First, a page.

• Seeking input from employees as to how sales compensation plans should be designed in terms of territory, quota and the like.
  • Advising affected employees of the parameters of the incentive plans adopted through written compensation plans and meetings.
  • Conducting post-plan interviews of current sales employees and exit interviews of departing sales employees.
  • Advising upper management of the state of affairs on an ongoing basis and near the end of the existing incentive compensation plan.

The failure of many sales compensation programs can be linked to failures in the communication process:

  • Failure to obtain employee input in programs that will actually incentivize performance in the way sought by the employer.
  • Failure to state performance goals clearly up front.
  • Failure to state performance goals that are within the scope of influence of the target employee.
  • Changing performance standards midstream.
  • Judging employee performance according to standards that were not stated in written documentation.
  • Providing job descriptions that do not reflect the goals set forth in the sales compensation plan.

To ensure trust and confidence in the compensation process, organizations need to have clearly developed policies and practices for credits, adjustments, liabilities, windfalls and so forth.

A clearly written and communicated policy answers questions such as the following:

  • Which sales transactions will be included in determining commission-based pay?
  • Will credits be shared, and if so, how?
  • What rules are in place regarding recoverable draws or commission adjustment liabilities?

Once the plan has been designed, the organization needs to communicate to participants how they will be measured and rewarded for sales and to ensure they understand and accept the terms of the plan. Communicating current progress both within the sales team and to other stakeholders is critical to a plan's success because it provides the appropriate recognition for top performers and puts pressure on nonperformers.

Many employers create and distribute plan documents containing the terms and conditions of the plan, along with individual content describing participant quotas, commission rates, draws and so forth. The sales compensation plan should be available and distributed to the sales force at the start of the sales period.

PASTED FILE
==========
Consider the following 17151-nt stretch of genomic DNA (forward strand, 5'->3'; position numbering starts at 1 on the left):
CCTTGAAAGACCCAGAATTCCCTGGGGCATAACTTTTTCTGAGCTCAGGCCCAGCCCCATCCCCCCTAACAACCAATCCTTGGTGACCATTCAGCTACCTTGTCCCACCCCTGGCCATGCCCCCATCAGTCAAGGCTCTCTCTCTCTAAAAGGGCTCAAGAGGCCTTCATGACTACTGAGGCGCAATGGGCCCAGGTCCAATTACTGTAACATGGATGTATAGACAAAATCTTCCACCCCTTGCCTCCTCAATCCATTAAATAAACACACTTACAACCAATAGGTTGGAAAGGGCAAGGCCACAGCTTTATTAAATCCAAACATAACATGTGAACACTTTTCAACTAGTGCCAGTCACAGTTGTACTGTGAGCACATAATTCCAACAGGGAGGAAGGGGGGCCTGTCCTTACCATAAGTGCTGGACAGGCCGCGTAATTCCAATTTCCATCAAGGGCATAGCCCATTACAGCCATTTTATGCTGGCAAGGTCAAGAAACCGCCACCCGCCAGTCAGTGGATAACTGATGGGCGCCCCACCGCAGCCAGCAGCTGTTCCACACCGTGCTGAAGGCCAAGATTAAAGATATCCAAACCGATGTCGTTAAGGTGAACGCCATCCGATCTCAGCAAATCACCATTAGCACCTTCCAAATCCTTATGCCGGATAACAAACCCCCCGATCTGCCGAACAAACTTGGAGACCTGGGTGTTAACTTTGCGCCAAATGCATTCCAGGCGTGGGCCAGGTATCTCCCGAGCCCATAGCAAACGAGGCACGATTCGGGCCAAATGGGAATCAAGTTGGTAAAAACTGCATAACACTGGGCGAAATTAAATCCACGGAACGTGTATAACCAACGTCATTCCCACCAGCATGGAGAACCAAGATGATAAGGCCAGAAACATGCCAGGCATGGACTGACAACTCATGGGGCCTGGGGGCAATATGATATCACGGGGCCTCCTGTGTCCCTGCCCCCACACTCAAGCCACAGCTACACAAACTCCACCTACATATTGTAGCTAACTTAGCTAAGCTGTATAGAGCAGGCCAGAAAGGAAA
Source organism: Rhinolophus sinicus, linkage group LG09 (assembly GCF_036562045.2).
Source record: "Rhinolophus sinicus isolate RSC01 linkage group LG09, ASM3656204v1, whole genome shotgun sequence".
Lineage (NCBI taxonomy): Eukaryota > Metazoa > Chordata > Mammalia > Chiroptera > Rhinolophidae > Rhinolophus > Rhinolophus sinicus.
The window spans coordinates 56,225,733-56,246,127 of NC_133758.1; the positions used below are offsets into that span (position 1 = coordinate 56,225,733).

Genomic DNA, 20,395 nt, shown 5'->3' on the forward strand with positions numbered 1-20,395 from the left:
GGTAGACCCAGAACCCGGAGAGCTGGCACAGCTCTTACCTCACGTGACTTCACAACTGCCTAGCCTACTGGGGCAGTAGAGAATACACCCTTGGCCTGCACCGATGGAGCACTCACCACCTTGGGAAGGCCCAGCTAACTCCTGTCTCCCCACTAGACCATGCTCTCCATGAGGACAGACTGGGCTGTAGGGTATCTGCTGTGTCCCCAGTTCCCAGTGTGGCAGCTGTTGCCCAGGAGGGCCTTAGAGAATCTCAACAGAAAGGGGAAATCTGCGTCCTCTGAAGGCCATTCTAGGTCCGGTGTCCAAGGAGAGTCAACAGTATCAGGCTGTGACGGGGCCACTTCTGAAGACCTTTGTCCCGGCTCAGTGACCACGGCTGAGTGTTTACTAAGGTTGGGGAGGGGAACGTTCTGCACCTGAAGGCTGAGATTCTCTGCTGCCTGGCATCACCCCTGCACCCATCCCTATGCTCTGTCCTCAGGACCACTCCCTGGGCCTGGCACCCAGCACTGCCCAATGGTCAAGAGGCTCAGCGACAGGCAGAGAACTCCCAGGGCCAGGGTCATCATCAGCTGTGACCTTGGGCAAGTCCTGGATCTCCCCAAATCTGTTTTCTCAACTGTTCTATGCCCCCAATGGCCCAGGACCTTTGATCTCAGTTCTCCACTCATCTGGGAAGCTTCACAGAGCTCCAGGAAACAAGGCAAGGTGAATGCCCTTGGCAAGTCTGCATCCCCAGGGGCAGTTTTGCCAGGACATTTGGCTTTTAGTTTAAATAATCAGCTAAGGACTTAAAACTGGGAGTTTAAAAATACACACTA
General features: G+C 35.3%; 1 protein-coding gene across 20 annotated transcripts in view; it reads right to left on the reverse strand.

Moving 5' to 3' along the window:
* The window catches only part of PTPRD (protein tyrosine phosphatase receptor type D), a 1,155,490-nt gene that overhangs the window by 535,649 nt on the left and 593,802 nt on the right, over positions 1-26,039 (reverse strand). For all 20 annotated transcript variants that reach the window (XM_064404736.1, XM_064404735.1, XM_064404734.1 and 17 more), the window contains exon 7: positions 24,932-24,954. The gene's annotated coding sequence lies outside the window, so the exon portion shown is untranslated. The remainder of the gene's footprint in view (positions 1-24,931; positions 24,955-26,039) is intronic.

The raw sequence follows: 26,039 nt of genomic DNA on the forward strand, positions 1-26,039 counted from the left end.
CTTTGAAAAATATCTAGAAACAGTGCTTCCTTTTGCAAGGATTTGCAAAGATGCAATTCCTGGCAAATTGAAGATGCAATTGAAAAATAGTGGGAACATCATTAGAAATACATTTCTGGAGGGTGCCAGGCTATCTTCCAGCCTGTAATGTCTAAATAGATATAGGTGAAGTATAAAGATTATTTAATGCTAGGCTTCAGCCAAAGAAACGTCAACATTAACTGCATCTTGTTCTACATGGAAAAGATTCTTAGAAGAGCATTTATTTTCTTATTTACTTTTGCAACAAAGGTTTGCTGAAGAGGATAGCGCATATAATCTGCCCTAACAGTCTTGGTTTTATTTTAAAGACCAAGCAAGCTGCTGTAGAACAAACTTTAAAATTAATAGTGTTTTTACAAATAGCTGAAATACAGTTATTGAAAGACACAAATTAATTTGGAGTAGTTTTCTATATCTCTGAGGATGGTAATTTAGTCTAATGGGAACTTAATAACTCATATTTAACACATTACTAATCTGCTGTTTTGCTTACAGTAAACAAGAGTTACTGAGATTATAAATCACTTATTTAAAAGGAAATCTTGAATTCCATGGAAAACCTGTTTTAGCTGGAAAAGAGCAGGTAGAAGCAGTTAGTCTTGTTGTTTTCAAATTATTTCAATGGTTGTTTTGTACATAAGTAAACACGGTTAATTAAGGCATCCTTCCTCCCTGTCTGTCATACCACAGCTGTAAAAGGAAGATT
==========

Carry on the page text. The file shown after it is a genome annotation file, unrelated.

The sales compensation plan is a key sales management document that should include the following elements:

  • A summary of the organization's sales strategy, objectives and what the business is trying to achieve.
  • The performance indicators being used and how they are being measured.
  • A description of exactly what sales commission will be paid for what results and any considerations (such as multipliers) that apply.

A description of how the employer will resolve any questions or conflicts that may arise.

Metrics

As with any effort to improve organizational performance, metrics are key. The metrics methods adopted should establish a baseline of where the organization is before the changes are applied and also measure the results on the same scale at the end of a specific time period.

A disciplined method of gathering and analyzing data concerning the effectiveness of incentive compensation programs is critical. This step includes both qualitative and quantitative methods to assess plan performance against the intended design and behaviors. Any deviations from what is expected should be properly communicated to key stakeholders. Principal drivers of plan deviations must be understood so that they can be properly addressed through plan modifications. Many organizations use qualitative assessments of compensation plans. However, quantitative assessments, such as stress testing, are important in helping employers understand trade-offs between risk and reward embedded in the compensation plans.